Photo: Ibrahim Arce (Nancy Studios photographer) Public Domain

Celia Cruz Is First Afro-Latina On U.S. Currency

Celia Cruz has been chosen to be one of five American Women Quarters Program honorees to be featured on the American quarter in 2023.

The late Afro-Latina salsa legend will join a short list of historic female leaders to be featured on the 25 cent coin along with Patsy Takemoto Mink (the first woman of color to serve in Congress,) Dr. Mary Edwards Walker (a Civil War surgeon and suffragist,) Pauli Murray (a civil rights activist and lawyer,) and Zitkala-Ša (a voting rights activist from the Yankton Sioux Nation.)

In a statement about the decision, Mint Director Ventris C. Gibson told NPR. “All of the women being honored have lived remarkable and multi-faceted lives, and have made a significant impact on our Nation in their own unique way.” “The women pioneered change during their lifetimes, not yielding to the status quo imparted during their lives.’ “By honoring these pioneering women, the Mint continues to connect America through coins which are like small works of art in your pocket.”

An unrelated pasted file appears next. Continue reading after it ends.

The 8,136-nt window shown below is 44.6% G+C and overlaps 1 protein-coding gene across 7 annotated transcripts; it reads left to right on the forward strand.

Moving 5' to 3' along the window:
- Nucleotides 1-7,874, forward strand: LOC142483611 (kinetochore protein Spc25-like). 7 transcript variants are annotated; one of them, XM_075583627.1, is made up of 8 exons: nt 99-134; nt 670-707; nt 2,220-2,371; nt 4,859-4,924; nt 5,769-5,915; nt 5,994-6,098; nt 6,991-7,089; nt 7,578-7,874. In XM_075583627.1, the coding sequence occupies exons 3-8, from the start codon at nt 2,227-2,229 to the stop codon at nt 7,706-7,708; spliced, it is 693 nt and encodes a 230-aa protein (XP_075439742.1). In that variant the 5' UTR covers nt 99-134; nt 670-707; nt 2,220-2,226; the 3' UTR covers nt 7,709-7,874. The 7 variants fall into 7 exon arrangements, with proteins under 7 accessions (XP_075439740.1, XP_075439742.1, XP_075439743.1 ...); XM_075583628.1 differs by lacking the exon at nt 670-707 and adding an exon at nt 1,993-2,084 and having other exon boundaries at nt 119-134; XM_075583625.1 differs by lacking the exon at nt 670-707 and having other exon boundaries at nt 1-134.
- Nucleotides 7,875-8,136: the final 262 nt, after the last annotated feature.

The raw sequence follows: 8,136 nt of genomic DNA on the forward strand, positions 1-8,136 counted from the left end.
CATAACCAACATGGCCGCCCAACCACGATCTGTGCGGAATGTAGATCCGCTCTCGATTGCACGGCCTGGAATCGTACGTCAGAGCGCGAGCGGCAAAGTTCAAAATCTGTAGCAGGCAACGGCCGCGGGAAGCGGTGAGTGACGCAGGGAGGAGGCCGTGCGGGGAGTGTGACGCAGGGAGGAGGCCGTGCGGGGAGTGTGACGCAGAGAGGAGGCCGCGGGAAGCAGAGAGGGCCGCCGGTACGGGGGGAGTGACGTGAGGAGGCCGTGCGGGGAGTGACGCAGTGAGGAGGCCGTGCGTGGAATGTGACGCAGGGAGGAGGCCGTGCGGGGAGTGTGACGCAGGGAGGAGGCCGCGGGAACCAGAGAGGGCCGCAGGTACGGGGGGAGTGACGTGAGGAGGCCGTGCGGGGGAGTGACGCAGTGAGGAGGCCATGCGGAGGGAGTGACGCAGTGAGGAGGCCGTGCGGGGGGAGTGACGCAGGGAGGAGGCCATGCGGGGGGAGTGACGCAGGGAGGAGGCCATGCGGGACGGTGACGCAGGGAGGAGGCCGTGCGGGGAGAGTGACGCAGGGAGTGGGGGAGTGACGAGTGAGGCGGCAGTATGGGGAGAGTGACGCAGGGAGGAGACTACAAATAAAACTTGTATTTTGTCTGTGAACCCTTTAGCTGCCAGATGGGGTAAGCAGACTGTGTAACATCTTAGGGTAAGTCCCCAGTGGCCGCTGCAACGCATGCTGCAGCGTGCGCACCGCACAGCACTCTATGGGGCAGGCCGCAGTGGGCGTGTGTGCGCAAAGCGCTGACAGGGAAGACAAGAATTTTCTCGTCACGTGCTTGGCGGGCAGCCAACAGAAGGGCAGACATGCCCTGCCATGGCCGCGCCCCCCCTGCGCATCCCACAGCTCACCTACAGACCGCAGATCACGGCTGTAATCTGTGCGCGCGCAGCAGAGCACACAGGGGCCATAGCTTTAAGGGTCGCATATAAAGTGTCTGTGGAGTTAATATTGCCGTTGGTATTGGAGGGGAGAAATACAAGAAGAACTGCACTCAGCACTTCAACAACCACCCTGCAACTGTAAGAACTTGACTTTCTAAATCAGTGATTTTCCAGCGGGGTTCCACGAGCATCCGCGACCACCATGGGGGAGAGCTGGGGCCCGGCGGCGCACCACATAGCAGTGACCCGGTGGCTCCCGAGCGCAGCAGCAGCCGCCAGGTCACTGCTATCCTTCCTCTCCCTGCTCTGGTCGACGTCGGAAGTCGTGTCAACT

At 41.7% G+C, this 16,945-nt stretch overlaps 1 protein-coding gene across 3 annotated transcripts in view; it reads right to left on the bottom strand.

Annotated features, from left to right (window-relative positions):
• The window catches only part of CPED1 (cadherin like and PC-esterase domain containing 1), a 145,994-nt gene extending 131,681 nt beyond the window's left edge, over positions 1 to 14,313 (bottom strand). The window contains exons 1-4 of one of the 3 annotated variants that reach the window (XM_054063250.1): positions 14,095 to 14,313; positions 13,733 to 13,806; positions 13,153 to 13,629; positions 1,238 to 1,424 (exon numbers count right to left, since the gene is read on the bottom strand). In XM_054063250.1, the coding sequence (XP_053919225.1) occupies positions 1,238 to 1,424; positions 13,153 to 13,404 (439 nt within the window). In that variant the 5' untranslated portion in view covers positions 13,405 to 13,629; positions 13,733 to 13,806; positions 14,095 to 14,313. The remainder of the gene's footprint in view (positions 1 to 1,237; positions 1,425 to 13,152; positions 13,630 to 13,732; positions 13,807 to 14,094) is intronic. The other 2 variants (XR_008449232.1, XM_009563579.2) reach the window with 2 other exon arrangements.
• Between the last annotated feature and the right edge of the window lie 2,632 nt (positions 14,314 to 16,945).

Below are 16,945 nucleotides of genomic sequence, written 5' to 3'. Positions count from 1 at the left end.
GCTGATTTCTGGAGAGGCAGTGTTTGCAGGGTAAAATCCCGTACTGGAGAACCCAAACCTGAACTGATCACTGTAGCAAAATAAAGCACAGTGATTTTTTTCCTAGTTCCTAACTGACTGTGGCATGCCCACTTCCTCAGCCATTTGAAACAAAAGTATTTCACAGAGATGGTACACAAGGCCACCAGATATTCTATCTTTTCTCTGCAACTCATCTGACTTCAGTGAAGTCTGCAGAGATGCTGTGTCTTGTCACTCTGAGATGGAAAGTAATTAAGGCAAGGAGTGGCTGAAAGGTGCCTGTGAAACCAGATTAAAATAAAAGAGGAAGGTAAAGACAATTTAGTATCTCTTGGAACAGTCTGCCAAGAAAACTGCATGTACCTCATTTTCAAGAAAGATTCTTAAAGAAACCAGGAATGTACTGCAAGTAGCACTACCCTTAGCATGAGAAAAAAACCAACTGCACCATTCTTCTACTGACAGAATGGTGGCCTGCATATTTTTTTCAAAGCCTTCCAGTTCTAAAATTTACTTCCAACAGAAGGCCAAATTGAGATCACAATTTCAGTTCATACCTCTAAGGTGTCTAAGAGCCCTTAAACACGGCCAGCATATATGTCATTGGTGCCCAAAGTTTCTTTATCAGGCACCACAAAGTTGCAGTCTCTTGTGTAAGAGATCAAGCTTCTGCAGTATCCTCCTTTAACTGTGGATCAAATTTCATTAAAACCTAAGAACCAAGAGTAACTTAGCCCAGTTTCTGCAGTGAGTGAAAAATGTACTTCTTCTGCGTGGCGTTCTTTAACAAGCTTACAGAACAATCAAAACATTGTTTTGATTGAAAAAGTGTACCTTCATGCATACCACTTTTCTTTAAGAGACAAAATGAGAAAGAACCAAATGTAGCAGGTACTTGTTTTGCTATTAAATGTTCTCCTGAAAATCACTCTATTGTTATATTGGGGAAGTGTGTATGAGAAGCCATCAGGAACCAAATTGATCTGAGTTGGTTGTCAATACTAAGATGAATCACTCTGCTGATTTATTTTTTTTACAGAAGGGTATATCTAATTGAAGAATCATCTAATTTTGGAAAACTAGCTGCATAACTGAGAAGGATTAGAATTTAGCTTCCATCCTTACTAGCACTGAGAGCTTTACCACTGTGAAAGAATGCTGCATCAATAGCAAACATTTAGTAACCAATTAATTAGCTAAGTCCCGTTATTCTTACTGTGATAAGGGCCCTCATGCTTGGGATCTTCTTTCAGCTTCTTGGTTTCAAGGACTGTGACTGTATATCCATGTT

Scheduled for a mid-2023 release, the forthcoming design for the new American Women Quarters follows Maya Angelou (the first Black woman featured on the U.S. quarter,) Adelina Otero-Warren (the first Latina to be featured on U.S. currency,) and Anna May Wong (the first Asian American to be featured on U.S. currency.)

Born in Havana, Cuba but immigrated to the U.S. at age 36, Celia built her career as one of the most influential Latina singers of all time, with such memorable hits are “La Vida Es Un Carnavál,” “La Negra Tiene Tumbao,” “Quimbara,” and “Oye Cómo Va.” Ranked #18 amongst Rolling Stone‘s list of the 200 Greatest Singers, Cruz died in 2003 after a battle with cancer.

About her fellow Hispanic chanteuse, Ivy Queen told Rolling Stone “For me, Celia had a completely unique, distinct voice, and her look was spectacular.” “She was a woman surrounded by men at Fania Records — and when Celia would make her big entrance, all the men had to bow down because Mother had arrived to take control.” “The tone of her voice — there won’t ever be a replica of it.”

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Author: Saul Goode

Photo: Ibrahim Arce (Nancy Studios photographer) Public Domain